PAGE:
Divorced Spouses. Adult children. Family members who have moved out of the house.
For these reasons and more, the state of Washington has removed 6,200 dependents of public employees from health insurance rolls who they found to no longer be eligible for coverage.
"A lot of large companies have conducted this kind of audit," said Dave Wasser, spokesperson for the Washington State Health Care Authority.
In line with private audits, the state found that about 4.4 percent of people on the state's insurance plan were ineligible to be there.
Wasser said the state is unaware if any of these people were awaiting surgery, had ongoing cancer therapy or other chronic disease issues.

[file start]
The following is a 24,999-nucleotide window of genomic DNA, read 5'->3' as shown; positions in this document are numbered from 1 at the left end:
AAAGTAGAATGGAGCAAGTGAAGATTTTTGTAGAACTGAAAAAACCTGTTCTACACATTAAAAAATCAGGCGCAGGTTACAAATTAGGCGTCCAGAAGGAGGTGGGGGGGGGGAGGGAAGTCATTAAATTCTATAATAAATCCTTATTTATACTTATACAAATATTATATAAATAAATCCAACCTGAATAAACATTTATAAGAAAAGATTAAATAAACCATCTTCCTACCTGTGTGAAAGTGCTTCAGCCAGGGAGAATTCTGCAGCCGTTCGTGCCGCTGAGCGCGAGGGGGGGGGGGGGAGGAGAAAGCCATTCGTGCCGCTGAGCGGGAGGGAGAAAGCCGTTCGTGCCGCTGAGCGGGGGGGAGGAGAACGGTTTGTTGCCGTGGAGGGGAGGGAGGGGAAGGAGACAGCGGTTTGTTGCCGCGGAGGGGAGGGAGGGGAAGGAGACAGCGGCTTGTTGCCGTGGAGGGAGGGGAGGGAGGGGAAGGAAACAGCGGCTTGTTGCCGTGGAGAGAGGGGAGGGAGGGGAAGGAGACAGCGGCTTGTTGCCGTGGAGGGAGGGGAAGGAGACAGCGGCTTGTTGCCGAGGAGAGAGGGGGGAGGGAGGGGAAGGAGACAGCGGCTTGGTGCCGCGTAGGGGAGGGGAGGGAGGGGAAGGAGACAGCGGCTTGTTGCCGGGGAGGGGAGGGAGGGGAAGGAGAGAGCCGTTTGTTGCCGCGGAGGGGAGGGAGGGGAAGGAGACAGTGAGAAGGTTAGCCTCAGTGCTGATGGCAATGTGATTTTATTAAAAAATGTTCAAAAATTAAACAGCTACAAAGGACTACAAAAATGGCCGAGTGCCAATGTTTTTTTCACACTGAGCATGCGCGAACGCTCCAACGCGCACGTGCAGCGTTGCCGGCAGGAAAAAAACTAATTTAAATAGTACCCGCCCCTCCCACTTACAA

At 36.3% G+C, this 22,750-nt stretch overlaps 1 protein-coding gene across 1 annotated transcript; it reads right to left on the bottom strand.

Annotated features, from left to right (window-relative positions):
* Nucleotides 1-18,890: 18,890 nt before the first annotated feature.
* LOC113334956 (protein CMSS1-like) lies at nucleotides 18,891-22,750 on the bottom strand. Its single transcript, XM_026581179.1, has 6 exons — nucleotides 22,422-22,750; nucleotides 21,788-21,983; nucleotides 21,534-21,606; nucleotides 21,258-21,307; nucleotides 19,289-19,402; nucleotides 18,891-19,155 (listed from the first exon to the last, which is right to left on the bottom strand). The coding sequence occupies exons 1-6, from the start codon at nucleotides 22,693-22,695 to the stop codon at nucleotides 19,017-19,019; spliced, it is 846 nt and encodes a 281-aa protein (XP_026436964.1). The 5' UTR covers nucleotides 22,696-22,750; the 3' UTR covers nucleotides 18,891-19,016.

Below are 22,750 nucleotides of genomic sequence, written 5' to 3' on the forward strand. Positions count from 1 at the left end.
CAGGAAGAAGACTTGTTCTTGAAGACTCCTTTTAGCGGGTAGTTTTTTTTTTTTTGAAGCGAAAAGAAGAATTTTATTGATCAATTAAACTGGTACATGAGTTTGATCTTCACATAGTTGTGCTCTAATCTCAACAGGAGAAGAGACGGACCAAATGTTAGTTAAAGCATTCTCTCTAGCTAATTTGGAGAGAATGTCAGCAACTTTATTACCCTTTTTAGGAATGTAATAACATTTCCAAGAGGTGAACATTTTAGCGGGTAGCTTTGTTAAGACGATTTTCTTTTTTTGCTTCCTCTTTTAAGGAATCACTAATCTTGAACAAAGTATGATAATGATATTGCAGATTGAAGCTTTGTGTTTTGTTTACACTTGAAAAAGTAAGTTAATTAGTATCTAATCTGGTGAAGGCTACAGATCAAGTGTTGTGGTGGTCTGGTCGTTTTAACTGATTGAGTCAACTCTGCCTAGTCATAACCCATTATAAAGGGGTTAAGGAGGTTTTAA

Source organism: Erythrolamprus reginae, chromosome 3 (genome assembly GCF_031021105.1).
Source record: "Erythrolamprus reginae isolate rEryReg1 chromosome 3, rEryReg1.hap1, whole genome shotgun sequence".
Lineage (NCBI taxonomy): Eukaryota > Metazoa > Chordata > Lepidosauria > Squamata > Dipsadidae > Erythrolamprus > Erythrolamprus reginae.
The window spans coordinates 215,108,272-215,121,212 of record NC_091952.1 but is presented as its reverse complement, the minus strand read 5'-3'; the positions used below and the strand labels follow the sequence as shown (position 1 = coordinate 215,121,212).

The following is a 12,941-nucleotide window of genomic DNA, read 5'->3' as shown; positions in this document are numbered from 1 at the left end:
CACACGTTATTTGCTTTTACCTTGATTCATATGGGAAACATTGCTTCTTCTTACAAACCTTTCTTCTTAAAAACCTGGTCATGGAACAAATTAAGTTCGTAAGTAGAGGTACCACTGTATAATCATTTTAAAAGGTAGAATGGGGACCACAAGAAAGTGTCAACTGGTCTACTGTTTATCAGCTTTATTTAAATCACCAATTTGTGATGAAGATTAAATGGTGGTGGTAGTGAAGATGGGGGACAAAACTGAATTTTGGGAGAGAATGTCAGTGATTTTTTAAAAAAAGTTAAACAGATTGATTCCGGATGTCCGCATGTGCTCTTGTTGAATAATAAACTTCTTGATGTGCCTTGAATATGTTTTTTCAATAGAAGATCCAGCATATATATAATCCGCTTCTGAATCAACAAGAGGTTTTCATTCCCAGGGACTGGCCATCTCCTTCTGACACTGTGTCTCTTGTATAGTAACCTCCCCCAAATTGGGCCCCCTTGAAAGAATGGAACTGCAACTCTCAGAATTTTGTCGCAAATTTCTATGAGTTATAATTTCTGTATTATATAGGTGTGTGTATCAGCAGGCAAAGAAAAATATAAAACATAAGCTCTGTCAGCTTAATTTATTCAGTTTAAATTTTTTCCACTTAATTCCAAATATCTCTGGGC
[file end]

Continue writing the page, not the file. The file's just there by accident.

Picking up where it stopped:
"These are people who should not be covered (under the state's insurance plan)," Wasser said.
By conducting the audit, which cost $350,000, the state will save $20 million every year. The state's coverage system costs $1.5 billion annually and covers state employees, retired state employees and retired K-12 employees. Wasser did not how many people kicked off the insurance program were retired.
"This initiative has been a win for the state," HCA Administrator Doug Porter said. "Neither taxpayers nor the people covered by PEBB want to be paying for those who are not supposed to receive coverage."